This has become an all too common sight on today’s British high street and one that today’s consumers are more conscious of given the increasing online retail market.
Smart retailers need to do more to enchance the in-store experience for today's tech-savvy shoppers.
TV presenter Mary Portas believes that Britain’s high streets have been subjected to decades of erosion, neglect and mismanagement, which has led them to the point of extinction, but she’s overlooking a very simple truth.
British consumers habits have changed. The UK has migrated online. To coax local shoppers out from behind their computer screens and back into high street stores British businesses need to reach customers online.
Online advertising should be the answer, but a lack of systems that work have constrained widespread online ad adoption amongst Britain’s smaller, local businesses.
Last year Mary Portas released 'The Portas Review', which set out her recommendations for reviving the high streets of Britain's towns and cities.
As we said at the time, she seemed to have a blind spot as far as the role of the internet and digital technology is concerned. In fact, the report said that the internet 'is one of the key threats to retail on our high streets'.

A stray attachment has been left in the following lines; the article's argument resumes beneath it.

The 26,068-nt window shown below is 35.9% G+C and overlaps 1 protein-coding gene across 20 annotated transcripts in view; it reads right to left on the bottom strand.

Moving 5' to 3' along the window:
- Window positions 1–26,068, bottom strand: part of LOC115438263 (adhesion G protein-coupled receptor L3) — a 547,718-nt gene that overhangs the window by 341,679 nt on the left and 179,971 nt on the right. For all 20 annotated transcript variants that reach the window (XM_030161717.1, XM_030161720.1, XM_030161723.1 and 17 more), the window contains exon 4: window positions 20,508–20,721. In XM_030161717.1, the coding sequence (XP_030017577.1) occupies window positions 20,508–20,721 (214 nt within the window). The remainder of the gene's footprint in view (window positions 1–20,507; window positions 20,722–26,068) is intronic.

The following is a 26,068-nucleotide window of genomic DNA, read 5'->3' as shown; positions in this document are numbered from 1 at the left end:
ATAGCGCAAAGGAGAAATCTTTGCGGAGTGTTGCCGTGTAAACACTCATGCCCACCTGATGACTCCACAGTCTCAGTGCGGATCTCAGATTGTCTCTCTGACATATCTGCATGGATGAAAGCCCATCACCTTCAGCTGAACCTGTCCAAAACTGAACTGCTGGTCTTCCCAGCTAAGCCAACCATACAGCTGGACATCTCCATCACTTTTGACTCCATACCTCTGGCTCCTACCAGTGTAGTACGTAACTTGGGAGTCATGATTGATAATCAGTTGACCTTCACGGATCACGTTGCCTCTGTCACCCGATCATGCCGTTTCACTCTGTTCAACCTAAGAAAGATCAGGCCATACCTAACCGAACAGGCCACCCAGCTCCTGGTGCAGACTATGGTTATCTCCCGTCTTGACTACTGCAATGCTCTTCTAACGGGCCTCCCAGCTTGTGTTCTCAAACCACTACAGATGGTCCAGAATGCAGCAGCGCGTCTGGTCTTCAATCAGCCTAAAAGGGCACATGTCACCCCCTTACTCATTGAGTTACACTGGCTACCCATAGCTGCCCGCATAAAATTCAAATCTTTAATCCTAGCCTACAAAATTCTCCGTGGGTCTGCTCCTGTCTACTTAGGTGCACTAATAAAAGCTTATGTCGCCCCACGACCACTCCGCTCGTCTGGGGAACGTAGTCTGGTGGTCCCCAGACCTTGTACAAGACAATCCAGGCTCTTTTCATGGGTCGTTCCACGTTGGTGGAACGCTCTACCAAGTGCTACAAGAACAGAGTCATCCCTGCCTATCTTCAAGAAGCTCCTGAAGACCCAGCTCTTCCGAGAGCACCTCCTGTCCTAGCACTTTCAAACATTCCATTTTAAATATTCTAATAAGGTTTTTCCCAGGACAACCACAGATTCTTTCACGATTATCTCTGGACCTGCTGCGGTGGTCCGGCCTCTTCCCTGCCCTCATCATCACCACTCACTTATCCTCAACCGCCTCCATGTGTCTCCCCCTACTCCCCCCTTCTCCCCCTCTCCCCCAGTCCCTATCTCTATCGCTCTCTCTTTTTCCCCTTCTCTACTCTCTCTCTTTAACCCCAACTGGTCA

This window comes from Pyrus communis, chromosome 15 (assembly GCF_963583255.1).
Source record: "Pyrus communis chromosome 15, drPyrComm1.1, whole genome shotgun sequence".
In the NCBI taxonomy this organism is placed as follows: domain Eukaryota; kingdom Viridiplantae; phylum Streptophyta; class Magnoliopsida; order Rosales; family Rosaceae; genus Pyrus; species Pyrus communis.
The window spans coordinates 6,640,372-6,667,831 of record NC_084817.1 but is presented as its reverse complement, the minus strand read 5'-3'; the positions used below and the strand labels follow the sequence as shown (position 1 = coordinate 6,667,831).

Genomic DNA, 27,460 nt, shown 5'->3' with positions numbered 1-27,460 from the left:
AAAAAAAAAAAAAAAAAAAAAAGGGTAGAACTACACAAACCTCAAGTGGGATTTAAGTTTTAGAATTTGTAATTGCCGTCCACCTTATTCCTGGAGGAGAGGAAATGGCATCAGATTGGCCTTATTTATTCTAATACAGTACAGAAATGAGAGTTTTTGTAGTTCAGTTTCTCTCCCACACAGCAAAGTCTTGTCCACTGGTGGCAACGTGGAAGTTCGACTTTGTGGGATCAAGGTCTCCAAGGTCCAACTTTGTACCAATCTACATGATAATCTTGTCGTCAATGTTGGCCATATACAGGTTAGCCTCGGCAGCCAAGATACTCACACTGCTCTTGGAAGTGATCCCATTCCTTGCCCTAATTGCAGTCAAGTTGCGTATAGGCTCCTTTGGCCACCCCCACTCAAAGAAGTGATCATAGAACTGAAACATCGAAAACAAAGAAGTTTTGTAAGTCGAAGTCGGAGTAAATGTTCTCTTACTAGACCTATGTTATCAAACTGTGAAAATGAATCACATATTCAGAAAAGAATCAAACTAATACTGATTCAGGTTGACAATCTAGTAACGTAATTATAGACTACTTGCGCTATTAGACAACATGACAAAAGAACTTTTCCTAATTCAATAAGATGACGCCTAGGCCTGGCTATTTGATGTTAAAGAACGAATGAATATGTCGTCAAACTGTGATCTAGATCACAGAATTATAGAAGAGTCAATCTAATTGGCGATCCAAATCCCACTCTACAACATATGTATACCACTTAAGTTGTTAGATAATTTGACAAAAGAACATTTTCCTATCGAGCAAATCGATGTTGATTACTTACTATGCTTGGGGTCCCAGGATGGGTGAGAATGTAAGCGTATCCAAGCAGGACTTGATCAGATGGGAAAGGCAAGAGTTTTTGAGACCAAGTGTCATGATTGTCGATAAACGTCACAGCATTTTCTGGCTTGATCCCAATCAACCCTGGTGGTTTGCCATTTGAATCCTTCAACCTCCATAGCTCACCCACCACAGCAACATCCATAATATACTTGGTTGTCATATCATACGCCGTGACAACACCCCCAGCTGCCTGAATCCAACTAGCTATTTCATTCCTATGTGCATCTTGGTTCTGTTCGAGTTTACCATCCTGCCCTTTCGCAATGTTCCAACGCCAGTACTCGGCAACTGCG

We see it differently: the internet is vital to the future of the high street.
In our new report, 'How the Internet can save the High Street', (free for Bronze members upwards) we explore how digital technology can be used to drive footfall to the high street, and to enhance the in-store experience for consumers.
Here are a few highlights from the report....
Aurora fashion is best known for its high street brands, including Karen Millen, Oasis and Warehouse, with several hundred stores across the UK.
Aurora's group IT director John Bovill was recently named as one of retail's top 70 movers and shakers by Retail Insider, and the group also received Retail Week's IT team of the year award in June.
I spoke to him about the challenges faced by retailers moving into the multichannel space and the impact of mobile and online technology as a supply and demand chain facilitator, as well as the way Aurora has been working with BT Expedite to develop an innovative integrated store system.
Rumors surfaced this weekend that online retail giant Amazon.com is secretly planning to open its own stores on high street. Citing unnamed property owners, the Sunday Times reported that Amazon "is understood to be scouring the country for high-profile sites".
The rumored purpose: Amazon wants to give its customers the ability to order online and pick up in-store. Major brick-and-mortar retailers have seen their own 'click-and-collect' services gain steam and it doesn't take a leap of faith to imagine that Amazon sees its inability to deliver a similar service as a potential threat to its competitiveness.
In a challenging market environment it’s a good idea to have a plan, especially when that plan is bold and forward-thinking.
It turns out that lastminute.com has such a plan, for the online pureplay is moving into the seemingly perilous world of offline retailing.